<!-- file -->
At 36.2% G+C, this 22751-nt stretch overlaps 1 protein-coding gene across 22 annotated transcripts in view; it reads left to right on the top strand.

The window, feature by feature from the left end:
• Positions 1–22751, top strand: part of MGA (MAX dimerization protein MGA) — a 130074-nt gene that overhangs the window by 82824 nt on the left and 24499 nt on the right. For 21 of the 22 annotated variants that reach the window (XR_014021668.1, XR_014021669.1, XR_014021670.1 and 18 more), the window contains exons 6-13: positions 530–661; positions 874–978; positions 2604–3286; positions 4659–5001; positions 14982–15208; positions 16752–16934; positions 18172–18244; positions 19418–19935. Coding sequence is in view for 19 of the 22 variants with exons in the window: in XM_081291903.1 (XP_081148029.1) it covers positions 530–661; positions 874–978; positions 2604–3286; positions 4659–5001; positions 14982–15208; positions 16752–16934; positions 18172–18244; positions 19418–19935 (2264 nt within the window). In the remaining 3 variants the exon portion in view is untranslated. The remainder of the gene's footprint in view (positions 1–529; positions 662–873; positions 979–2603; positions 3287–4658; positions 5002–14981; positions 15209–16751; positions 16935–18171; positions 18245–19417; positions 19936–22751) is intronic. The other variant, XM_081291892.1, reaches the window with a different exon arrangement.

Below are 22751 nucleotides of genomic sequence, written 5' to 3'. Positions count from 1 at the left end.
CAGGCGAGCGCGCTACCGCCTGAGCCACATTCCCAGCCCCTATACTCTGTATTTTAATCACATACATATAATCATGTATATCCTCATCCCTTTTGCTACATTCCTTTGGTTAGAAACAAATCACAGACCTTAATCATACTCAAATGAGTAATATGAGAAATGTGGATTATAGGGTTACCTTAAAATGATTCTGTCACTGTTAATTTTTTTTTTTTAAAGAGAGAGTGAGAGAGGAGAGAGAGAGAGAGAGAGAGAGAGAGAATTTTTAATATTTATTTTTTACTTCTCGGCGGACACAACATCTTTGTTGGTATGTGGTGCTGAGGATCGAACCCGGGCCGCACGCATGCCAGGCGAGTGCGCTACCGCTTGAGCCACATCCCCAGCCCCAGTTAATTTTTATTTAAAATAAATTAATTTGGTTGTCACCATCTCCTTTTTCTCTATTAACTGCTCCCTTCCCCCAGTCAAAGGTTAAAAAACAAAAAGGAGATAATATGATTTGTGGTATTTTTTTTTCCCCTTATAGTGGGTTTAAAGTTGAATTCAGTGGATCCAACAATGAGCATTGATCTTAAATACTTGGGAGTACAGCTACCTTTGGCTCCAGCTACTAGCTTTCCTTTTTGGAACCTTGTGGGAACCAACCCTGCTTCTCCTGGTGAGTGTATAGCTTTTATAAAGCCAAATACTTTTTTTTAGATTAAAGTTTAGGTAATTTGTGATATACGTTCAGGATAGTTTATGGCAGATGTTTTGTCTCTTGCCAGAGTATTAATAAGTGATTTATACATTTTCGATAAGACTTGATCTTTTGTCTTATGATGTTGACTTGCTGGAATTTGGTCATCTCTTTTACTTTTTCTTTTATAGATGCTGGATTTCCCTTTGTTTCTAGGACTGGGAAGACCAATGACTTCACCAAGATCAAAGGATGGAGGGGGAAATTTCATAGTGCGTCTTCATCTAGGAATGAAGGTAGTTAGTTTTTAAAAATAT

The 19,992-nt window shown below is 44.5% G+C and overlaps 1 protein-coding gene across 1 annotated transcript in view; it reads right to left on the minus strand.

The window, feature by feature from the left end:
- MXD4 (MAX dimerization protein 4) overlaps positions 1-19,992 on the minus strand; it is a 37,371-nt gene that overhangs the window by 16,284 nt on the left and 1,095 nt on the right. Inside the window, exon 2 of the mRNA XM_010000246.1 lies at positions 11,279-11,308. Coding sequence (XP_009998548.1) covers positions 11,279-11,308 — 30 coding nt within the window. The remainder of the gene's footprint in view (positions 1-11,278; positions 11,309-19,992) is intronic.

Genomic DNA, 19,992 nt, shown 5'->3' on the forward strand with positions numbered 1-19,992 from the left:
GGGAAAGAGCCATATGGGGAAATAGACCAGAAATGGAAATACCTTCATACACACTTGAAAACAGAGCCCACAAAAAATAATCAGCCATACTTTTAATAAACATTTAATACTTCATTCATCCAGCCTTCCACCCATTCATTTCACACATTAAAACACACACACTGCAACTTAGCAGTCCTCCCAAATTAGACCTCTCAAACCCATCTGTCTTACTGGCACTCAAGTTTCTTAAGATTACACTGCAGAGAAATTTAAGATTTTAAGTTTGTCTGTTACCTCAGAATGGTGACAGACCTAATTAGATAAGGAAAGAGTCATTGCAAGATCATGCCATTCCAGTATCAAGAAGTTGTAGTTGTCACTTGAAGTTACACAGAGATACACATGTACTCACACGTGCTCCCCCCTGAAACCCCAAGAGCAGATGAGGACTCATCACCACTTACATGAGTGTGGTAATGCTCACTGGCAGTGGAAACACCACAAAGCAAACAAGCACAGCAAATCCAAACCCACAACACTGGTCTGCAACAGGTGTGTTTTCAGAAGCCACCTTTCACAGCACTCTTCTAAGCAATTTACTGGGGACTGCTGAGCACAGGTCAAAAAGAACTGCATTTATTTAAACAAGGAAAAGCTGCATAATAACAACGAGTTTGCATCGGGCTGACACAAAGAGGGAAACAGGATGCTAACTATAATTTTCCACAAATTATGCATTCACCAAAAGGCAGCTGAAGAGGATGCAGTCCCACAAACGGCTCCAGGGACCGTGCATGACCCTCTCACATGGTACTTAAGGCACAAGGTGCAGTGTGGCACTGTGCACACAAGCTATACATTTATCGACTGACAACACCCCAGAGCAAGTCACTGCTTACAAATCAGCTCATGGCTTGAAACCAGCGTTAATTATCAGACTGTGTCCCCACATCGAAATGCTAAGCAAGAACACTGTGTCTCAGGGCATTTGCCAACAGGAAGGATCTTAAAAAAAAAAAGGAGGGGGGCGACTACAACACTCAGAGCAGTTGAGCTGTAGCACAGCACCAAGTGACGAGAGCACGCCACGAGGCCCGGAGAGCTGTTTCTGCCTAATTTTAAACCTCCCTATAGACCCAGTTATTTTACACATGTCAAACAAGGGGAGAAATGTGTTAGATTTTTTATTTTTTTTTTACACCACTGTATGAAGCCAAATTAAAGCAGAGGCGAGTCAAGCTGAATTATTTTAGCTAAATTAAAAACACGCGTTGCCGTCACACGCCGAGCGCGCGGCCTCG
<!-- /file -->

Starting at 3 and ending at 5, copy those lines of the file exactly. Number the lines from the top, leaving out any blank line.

• Positions 1–22751, top strand: part of MGA (MAX dimerization protein MGA) — a 130074-nt gene that overhangs the window by 82824 nt on the left and 24499 nt on the right. For 21 of the 22 annotated variants that reach the window (XR_014021668.1, XR_014021669.1, XR_014021670.1 and 18 more), the window contains exons 6-13: positions 530–661; positions 874–978; positions 2604–3286; positions 4659–5001; positions 14982–15208; positions 16752–16934; positions 18172–18244; positions 19418–19935. Coding sequence is in view for 19 of the 22 variants with exons in the window: in XM_081291903.1 (XP_081148029.1) it covers positions 530–661; positions 874–978; positions 2604–3286; positions 4659–5001; positions 14982–15208; positions 16752–16934; positions 18172–18244; positions 19418–19935 (2264 nt within the window). In the remaining 3 variants the exon portion in view is untranslated. The remainder of the gene's footprint in view (positions 1–529; positions 662–873; positions 979–2603; positions 3287–4658; positions 5002–14981; positions 15209–16751; positions 16935–18171; positions 18245–19417; positions 19936–22751) is intronic. The other variant, XM_081291892.1, reaches the window with a different exon arrangement.

Below are 22751 nucleotides of genomic sequence, written 5' to 3'. Positions count from 1 at the left end.
CAGGCGAGCGCGCTACCGCCTGAGCCACATTCCCAGCCCCTATACTCTGTATTTTAATCACATACATATAATCATGTATATCCTCATCCCTTTTGCTACATTCCTTTGGTTAGAAACAAATCACAGACCTTAATCATACTCAAATGAGTAATATGAGAAATGTGGATTATAGGGTTACCTTAAAATGATTCTGTCACTGTTAATTTTTTTTTTTTAAAGAGAGAGTGAGAGAGGAGAGAGAGAGAGAGAGAGAGAGAGAGAATTTTTAATATTTATTTTTTACTTCTCGGCGGACACAACATCTTTGTTGGTATGTGGTGCTGAGGATCGAACCCGGGCCGCACGCATGCCAGGCGAGTGCGCTACCGCTTGAGCCACATCCCCAGCCCCAGTTAATTTTTATTTAAAATAAATTAATTTGGTTGTCACCATCTCCTTTTTCTCTATTAACTGCTCCCTTCCCCCAGTCAAAGGTTAAAAAACAAAAAGGAGATAATATGATTTGTGGTATTTTTTTTTCCCCTTATAGTGGGTTTAAAGTTGAATTCAGTGGATCCAACAATGAGCATTGATCTTAAATACTTGGGAGTACAGCTACCTTTGGCTCCAGCTACTAGCTTTCCTTTTTGGAACCTTGTGGGAACCAACCCTGCTTCTCCTGGTGAGTGTATAGCTTTTATAAAGCCAAATACTTTTTTTTAGATTAAAGTTTAGGTAATTTGTGATATACGTTCAGGATAGTTTATGGCAGATGTTTTGTCTCTTGCCAGAGTATTAATAAGTGATTTATACATTTTCGATAAGACTTGATCTTTTGTCTTATGATGTTGACTTGCTGGAATTTGGTCATCTCTTTTACTTTTTCTTTTATAGATGCTGGATTTCCCTTTGTTTCTAGGACTGGGAAGACCAATGACTTCACCAAGATCAAAGGATGGAGGGGGAAATTTCATAGTGCGTCTTCATCTAGGAATGAAGGTAGTTAGTTTTTAAAAATAT